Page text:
"Can we make these reports a bit shorter? I didn't read it."
Carol, a recent addition to our governing board, peered expectantly at the chair while the rest of us looked something between aghast and infuriated.
The chair faltered in surprise while Mr Frank, the careers advice lead – who had spent hours of his own time writing the report, on extra duties he's barely given any time to do – looked crestfallen.
Carol continued to eyeball the chair, as if her question was perfectly reasonable, unaware (or perhaps not bothered) about the offence she had caused – to the person who had written the report or those of us who had given up our time to read, understand, annotate and prepare questions on it.
"I mean, there's just so much to read, I didn't get through it all," she continued, looking over her glasses and down her nose.
Finally, the chair rallied. "There wasn't too much this time," he said, while we murmured our assent and shuffled our papers in awkward anger. "We have been guilty of sharing too much paperwork in the past, but we have worked hard to trim right back and this is the absolute minimum you can expect."
I wanted Carol to be embarrassed or apologetic. Instead, she shrugged her shoulders and told us all to "carry on then". Except we couldn't. Her admission that she had failed to read the report, meant the chair had to push back the agenda item to the next meeting.
I sat there – tired, on an uncomfortable chair in a cold library, heading into hour two of the meeting after a full day at work (made doubly manic because I had to leave early to make it here) – and fumed. It wasn't just that poor Mr Frank would have to give up yet another evening to come and talk us through his report, or that we would all have to add it to the pile of things to read (again); it also showed an an utter lack of respect for the role.
I'll be honest: there have been times, over my years as a governor, when a pile of papers has arrived through the door and I just haven't made it through them. I've been held back by disasters at work and nasty bouts of sickness tearing through the family. But here's the thing – I have every intention of doing it and most of the time I have read (although, not always understood) what is sent. And if I haven't got through it, I've admitted it as soon possible with a good dose of grovelling (a distant cry from Carol's expectation for us to change the system for her).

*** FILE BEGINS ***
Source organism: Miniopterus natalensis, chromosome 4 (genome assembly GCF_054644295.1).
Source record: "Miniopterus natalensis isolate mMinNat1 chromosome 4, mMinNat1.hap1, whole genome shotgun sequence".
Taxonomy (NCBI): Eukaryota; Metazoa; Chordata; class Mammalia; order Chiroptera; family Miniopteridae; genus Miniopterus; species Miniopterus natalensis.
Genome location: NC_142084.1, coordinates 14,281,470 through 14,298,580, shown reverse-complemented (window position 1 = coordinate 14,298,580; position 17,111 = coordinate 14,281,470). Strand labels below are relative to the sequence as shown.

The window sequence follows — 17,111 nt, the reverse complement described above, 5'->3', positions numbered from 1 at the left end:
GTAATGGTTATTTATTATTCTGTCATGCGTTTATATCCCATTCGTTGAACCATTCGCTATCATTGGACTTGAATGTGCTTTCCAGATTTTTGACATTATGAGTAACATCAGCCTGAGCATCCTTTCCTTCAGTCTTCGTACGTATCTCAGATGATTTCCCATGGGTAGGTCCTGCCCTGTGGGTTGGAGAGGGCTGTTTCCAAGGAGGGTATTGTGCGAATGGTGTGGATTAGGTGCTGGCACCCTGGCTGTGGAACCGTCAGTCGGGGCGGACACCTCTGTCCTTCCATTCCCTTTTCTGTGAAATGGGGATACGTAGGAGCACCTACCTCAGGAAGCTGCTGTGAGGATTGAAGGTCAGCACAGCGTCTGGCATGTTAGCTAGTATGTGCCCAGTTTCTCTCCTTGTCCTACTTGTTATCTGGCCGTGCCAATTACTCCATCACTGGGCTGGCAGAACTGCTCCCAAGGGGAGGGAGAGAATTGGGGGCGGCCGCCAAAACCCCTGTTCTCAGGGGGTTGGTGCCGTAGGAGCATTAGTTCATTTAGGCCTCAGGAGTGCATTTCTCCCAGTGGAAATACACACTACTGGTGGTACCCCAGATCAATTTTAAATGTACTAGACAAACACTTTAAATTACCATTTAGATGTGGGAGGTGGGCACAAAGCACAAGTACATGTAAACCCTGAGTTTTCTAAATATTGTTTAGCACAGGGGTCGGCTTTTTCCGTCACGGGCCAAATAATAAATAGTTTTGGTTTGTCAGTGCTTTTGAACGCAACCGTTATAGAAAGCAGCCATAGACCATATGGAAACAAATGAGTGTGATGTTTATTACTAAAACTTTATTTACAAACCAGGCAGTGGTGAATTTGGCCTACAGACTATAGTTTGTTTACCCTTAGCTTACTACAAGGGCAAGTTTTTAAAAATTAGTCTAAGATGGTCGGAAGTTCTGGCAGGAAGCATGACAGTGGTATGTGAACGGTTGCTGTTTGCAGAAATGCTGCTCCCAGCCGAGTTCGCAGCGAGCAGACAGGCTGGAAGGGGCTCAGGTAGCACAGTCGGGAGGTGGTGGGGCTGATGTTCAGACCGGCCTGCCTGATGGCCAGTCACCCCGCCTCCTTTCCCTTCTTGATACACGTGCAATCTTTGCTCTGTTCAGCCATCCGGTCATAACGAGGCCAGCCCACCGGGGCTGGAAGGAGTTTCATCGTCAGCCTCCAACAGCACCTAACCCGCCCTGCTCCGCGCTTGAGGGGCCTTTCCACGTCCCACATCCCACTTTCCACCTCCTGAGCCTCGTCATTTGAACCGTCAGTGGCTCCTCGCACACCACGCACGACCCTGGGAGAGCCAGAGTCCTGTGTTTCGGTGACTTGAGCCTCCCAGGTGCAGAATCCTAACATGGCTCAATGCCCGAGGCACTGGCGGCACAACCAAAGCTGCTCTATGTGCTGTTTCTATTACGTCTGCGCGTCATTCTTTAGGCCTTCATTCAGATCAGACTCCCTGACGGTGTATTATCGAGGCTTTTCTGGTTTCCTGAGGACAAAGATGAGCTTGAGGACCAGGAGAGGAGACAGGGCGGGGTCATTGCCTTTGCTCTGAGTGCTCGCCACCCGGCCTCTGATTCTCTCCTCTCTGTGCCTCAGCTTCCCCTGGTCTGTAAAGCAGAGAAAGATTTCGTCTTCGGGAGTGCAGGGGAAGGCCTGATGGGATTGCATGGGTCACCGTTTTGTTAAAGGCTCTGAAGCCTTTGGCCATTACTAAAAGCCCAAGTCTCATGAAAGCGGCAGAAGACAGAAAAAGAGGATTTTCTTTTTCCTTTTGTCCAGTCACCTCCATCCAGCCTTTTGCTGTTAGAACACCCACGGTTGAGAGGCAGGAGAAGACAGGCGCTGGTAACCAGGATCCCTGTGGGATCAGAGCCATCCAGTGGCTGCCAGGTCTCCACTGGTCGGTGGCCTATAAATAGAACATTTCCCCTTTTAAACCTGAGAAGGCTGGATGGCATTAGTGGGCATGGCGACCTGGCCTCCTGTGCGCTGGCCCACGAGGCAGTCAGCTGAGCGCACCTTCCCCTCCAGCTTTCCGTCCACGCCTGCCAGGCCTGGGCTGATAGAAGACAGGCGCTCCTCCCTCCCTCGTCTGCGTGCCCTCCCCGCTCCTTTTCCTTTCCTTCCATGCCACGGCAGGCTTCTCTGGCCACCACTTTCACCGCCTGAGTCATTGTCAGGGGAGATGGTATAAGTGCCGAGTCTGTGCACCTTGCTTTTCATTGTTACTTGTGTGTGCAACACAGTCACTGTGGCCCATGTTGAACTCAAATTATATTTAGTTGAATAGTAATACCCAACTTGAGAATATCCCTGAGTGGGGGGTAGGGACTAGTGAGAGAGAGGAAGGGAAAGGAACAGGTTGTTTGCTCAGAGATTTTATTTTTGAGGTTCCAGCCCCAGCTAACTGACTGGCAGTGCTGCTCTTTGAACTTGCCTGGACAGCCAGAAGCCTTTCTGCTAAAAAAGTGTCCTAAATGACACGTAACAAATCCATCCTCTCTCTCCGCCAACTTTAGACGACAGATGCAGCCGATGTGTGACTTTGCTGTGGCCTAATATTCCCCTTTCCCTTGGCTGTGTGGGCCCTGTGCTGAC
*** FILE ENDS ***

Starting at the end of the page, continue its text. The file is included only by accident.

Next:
I can't say the same for Carol. She's never late, oh no, she's always first to make a cup of tea, fill a polystyrene plate with sandwiches and bag a slice of cake before it runs out. When it comes to the work, though, she's less on it.
The only time she contributes is during staff presentations (the bit of the meeting you can't do any prep for). She asks irrelevant questions and goes off on unhelpful tangents with such regularity that the chair has now taken to giving her a time limit because otherwise we get sidetracked by her intellectual superiority.
For the rest of the meetings, she mostly just shuffles papers. It's incredible – 15 minutes into a discussion on absence data she can break out into a series of sifting, stacking and arranging. I can only imagine three reasons for this: she thinks the discussion should end and is trying to give the chair a not-so-subtle signal; she's stopped concentrating on what is being said; she was never on the right page in the first place.
I don't want to be too harsh. I know how tough it is when you're new to school governance. The training isn't great and you spend many meetings feeling as though you're out of your depth. The people at the table can be daunting too – it feels like they know so much and you will never keep up. And, finally, let's face it, this isn't your job and you aren't getting paid for the hours spent pouring over unfathomable Raiseonline data.
My problem with Carol is that there's nothing humble about her – just bravado and superiority. And what makes that even worse is she isn't the first governor I've met who walks around like they own the school without putting any effort into governing it.
An old board member Alfred had been there years and was a Dumbledore-like figure in the school. But he often turned up to meetings with his envelope of papers still sealed and was seriously rusty on policy. Craig, a passionate parent governor, only turned when he had a playground complaint to bring up (despite numerous chats, emails and training about the role of parent governors). And then there was Paul – he just sat there quietly and nodded. I think we said hello, but that was about it.
But otherwise we have a group of people doing an amazing job. While the likes of Carol, Alfred and Paul have left me livid, there have been numerous others whose skills, knowledge and dedication leave me in awe and awfully thankful. Thing is, at a time of tough budgets, constant policy changes and an increasingly fragmented schools system, strong governance has never been so important. I can't help but worry about the school governors who are letting down themselves, their schools and, worst of all, their pupils down because they aren't putting the work in.